Cat Negro had met Mr. Androide just a year ago, at the backstage of one of his shows. Even though Cat wasn't acquainted at all with Beatbox, sparks just flew between them. That's why it was unsurprising that after the constant refusals for sponsorship, it was Cat and his wife who decided to become sponsors themselves.
And so, with just Androide and Cat Negro, the first Latin American crew arrived in Berlin to the Beatbox Battle World Championship 2015. A trip that proved inspiring for the building of today's Beatbox Chile. Androide and Cat Negro were astonished at the professionalism of European beatboxers. Especially the French, who killed it that year: Alem
had won the solo category for men, Twenteam'8 the Tag Team, and Under Kontrol France was the vice-champion for Teams Category.
Cat Negro was well aware of Chile's potential, and in Berlin he saw a level of quality to which his country's beatbox could aspire to. "It all led me to say: 'Dude, I'm gonna take the reins of this."
With Cat Negro behind the wheel, Beatbox Chile created the National League: Four eliminatory rounds throughout the year, that lead to December's National Championship Match. The rules are the same as in the BBWC: Two-minute showcase, 1:30 per contender, and wildcards. Nevertheless, Cat Negro's unifying desire crossed borders.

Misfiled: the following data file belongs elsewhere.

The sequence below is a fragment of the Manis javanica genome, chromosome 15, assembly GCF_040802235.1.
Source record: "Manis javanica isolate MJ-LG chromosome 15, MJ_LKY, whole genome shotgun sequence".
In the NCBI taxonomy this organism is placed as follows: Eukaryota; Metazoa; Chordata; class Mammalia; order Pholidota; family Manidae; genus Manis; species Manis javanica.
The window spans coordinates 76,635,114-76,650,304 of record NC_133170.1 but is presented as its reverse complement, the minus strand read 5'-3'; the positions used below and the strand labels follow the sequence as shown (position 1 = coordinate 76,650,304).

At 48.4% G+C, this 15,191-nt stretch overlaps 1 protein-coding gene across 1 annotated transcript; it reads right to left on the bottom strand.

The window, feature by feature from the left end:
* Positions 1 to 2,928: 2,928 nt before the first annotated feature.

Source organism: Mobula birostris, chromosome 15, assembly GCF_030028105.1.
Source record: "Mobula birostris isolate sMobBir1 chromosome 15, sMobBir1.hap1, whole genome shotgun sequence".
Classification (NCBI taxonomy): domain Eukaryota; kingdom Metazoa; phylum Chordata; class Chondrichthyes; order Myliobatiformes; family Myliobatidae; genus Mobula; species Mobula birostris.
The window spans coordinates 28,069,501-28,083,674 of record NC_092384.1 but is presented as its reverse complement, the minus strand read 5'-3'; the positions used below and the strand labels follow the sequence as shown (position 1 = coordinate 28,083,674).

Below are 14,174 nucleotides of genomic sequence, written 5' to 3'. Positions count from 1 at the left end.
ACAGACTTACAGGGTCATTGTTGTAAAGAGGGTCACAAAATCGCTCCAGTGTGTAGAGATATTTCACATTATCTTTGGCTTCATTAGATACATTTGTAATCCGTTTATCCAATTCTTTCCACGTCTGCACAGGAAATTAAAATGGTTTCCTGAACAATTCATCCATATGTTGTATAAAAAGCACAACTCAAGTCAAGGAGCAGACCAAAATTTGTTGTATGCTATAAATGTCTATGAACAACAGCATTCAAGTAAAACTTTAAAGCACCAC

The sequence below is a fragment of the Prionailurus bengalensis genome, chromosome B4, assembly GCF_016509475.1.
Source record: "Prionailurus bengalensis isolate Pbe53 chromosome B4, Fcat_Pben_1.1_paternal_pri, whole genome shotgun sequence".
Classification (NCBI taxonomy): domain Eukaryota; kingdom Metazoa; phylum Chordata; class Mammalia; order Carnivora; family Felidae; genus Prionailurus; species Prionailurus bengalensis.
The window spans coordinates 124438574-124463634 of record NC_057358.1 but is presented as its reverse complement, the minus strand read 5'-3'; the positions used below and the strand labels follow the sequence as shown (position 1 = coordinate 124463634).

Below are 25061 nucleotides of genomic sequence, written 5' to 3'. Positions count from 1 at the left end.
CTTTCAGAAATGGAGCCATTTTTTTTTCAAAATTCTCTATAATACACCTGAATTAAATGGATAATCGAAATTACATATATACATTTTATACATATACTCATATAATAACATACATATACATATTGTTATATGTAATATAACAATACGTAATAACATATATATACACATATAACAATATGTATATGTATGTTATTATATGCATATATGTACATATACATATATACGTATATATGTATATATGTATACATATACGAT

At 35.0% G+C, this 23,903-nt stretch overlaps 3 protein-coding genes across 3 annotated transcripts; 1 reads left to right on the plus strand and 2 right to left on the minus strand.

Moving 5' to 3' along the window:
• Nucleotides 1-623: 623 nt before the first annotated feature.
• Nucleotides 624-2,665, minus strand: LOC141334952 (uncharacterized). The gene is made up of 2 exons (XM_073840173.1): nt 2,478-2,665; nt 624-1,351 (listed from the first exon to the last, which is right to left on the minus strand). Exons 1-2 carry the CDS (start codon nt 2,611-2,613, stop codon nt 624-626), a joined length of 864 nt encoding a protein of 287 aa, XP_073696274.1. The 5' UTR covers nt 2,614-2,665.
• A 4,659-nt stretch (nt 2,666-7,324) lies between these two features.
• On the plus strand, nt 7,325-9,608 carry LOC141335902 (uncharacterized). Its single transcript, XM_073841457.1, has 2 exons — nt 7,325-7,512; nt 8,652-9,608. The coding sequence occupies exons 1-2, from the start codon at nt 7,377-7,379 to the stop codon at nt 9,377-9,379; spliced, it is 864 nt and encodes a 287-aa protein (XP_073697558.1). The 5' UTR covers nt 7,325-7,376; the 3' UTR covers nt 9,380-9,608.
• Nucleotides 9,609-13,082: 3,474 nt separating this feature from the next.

Thus, the Planeta Beatbox platform was born. Now beatboxers from all over Latin America could shout out through Facebook, Youtube and Instagram. Nevertheless, its most important mission was the recording quality. "Planeta Beatbox's mission is to showcase Latin American level in a professional way, with professional video and professional audio". And it proved its worth last year during the Latin American Championship Match in Lima, Perú, where Planeta Beatbox assumed the responsibility of recording the entire tournament.
It was during that Championship that Chilean Beatbox also proved its worth. Tomazacre, who ended among the tournament's best four, remembers the clear difference: "We arrived with, t-shirts. We were 15 Chileans vs. other countries that brought around five or three representatives".